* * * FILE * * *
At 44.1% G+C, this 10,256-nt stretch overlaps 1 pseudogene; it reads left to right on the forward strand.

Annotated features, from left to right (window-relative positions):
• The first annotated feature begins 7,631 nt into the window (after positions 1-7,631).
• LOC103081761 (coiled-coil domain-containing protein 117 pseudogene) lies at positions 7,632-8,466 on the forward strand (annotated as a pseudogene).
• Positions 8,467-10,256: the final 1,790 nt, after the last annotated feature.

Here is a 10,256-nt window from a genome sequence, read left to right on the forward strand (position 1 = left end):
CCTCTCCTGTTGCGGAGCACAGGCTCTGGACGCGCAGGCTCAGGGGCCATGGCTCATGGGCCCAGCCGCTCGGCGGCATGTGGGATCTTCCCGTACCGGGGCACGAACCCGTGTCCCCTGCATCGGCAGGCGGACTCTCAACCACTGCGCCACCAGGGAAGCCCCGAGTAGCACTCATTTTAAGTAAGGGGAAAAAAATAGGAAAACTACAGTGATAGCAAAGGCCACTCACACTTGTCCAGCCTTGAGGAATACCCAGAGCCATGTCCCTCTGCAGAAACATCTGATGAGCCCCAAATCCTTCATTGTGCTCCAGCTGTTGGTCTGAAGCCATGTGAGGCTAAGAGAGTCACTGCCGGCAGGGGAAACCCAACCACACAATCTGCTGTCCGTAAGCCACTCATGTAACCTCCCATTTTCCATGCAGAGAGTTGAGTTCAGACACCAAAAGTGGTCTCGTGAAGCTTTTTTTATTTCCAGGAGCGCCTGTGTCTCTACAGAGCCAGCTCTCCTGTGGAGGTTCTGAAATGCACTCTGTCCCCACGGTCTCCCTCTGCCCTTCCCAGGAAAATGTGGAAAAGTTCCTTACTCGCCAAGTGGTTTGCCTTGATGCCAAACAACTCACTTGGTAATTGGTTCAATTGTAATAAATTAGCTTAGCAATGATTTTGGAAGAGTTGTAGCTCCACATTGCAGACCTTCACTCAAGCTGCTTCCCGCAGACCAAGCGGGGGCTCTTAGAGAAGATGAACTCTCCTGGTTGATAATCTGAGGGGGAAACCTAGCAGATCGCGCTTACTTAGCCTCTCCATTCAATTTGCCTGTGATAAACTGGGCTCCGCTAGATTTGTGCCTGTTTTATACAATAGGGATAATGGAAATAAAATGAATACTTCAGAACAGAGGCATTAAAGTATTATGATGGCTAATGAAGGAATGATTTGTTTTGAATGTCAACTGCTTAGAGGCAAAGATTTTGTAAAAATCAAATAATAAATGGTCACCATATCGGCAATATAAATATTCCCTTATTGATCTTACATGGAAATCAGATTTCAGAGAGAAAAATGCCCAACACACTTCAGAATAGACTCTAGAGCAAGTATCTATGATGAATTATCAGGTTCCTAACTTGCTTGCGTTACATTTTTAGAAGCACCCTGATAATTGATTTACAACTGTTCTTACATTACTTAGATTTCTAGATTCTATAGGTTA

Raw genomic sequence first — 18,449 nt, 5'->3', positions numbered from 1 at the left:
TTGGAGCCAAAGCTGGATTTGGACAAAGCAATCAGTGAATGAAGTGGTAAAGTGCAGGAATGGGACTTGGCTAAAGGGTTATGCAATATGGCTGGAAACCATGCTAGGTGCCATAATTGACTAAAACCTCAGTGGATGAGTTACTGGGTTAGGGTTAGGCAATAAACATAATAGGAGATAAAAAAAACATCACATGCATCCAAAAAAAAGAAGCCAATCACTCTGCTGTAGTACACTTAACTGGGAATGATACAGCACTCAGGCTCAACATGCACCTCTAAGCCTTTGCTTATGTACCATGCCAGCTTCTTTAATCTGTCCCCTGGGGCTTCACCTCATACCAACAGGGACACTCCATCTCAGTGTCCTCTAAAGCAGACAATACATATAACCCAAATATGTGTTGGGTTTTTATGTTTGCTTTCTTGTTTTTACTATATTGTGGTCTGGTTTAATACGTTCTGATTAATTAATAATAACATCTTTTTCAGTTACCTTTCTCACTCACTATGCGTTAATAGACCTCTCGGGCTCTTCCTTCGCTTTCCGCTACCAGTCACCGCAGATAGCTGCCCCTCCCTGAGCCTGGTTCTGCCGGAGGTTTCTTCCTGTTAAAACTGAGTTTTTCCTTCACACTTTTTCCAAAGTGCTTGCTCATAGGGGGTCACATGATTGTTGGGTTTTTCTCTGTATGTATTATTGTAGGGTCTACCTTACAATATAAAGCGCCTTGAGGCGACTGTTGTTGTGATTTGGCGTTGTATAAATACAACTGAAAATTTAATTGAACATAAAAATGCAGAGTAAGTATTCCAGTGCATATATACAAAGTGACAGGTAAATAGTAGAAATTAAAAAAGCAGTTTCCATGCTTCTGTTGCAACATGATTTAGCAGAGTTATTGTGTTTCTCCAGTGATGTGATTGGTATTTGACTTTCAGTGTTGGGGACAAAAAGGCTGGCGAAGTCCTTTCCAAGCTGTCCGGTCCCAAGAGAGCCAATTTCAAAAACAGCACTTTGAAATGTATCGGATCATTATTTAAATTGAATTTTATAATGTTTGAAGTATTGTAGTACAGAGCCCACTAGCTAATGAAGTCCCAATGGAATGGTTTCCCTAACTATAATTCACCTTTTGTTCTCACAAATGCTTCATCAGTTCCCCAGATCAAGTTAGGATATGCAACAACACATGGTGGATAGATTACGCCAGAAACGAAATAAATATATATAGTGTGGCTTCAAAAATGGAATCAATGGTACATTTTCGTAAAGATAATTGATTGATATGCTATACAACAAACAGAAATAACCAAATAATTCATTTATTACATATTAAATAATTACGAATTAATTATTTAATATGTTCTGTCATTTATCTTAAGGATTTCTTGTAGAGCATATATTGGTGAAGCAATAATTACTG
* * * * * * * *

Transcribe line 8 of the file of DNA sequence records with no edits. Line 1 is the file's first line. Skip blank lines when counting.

Raw genomic sequence first — 18,449 nt, 5'->3', positions numbered from 1 at the left: